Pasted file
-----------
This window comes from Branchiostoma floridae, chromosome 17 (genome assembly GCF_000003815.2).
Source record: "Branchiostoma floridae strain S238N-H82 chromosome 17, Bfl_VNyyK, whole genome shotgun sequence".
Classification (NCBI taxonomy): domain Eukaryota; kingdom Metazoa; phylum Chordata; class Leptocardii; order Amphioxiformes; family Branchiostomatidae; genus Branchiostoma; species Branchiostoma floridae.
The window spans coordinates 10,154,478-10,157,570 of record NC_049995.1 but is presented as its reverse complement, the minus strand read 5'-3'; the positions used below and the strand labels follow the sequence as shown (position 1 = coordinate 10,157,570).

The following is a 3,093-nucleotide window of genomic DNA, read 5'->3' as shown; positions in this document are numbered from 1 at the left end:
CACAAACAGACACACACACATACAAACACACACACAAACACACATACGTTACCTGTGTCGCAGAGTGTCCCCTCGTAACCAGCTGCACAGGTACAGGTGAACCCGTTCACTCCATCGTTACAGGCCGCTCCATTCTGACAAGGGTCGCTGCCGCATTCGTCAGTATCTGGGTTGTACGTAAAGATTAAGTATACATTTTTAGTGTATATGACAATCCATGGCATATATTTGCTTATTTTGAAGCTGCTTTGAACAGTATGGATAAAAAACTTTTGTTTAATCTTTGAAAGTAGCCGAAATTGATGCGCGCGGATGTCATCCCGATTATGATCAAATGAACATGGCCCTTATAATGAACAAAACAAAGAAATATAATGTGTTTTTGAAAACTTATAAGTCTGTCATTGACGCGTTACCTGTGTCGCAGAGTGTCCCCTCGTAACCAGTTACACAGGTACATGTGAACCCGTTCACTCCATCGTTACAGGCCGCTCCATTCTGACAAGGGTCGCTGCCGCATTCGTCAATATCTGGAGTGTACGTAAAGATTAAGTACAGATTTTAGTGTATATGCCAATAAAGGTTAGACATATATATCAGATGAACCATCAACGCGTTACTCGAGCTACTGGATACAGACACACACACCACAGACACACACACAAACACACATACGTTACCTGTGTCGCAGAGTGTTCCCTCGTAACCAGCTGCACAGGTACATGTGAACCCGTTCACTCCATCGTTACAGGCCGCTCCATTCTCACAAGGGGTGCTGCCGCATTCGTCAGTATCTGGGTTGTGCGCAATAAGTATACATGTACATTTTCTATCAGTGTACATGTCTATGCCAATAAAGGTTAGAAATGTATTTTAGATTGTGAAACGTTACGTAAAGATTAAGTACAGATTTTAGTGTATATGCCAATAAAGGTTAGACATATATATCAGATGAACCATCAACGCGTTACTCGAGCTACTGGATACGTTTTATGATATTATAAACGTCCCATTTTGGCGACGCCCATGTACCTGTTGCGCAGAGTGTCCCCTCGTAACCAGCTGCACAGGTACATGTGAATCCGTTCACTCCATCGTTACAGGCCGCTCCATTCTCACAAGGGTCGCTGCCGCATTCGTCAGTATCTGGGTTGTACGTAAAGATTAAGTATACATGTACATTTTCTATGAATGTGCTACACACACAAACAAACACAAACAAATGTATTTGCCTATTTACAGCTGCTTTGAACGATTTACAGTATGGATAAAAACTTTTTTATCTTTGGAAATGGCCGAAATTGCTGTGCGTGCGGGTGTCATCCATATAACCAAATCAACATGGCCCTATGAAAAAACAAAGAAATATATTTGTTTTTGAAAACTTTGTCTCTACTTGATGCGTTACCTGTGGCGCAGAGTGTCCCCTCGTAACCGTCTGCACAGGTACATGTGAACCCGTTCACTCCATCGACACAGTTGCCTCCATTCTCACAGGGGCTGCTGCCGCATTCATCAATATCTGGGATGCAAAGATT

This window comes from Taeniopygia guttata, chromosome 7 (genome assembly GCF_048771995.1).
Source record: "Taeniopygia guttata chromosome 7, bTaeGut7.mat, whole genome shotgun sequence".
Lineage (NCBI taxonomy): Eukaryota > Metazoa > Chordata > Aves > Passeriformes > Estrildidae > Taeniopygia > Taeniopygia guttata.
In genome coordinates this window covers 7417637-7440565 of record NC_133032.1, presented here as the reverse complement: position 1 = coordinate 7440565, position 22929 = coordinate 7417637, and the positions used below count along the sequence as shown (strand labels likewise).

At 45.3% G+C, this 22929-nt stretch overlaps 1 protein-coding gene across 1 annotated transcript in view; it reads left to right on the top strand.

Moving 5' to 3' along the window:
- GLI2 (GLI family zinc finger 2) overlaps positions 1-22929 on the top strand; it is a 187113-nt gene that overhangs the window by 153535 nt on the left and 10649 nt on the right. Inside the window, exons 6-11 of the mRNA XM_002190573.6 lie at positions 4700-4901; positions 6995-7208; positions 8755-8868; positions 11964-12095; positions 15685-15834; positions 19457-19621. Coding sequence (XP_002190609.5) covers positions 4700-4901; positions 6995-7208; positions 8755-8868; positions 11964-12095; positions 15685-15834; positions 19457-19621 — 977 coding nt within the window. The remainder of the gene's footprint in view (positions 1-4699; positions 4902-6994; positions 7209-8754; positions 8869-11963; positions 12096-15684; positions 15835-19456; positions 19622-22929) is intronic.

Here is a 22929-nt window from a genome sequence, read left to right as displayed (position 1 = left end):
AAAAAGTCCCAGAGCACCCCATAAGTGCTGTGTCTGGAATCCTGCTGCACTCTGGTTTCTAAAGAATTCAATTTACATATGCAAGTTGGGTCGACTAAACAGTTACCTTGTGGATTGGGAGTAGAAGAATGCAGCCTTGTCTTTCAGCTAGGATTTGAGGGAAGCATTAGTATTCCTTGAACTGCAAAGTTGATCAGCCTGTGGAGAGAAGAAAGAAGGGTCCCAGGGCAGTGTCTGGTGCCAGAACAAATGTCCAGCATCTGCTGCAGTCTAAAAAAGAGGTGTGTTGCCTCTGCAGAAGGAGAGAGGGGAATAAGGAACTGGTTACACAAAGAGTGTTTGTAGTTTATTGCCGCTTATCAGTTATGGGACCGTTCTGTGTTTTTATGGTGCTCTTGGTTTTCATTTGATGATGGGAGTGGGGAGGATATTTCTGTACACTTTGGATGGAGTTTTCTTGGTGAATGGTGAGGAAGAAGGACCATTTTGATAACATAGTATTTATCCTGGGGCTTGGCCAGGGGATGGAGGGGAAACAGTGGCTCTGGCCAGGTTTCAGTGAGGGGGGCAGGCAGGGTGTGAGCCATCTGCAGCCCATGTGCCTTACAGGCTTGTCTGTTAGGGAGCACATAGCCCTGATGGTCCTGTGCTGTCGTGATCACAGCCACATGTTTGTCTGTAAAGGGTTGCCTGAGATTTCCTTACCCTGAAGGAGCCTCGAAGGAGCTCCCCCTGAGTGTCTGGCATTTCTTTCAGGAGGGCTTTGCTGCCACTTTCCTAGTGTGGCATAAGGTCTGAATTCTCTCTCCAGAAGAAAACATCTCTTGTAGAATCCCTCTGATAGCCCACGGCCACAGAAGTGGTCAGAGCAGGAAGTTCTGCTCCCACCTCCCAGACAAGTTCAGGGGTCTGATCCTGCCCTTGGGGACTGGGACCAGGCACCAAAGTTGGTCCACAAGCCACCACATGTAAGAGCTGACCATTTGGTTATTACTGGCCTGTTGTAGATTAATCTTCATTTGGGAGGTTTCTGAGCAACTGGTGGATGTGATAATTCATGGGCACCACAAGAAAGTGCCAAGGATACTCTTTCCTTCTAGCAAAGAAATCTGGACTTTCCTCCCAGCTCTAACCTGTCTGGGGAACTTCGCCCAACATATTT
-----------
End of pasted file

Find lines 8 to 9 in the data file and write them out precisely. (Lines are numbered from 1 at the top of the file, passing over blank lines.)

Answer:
Source record: "Taeniopygia guttata chromosome 7, bTaeGut7.mat, whole genome shotgun sequence".
Lineage (NCBI taxonomy): Eukaryota > Metazoa > Chordata > Aves > Passeriformes > Estrildidae > Taeniopygia > Taeniopygia guttata.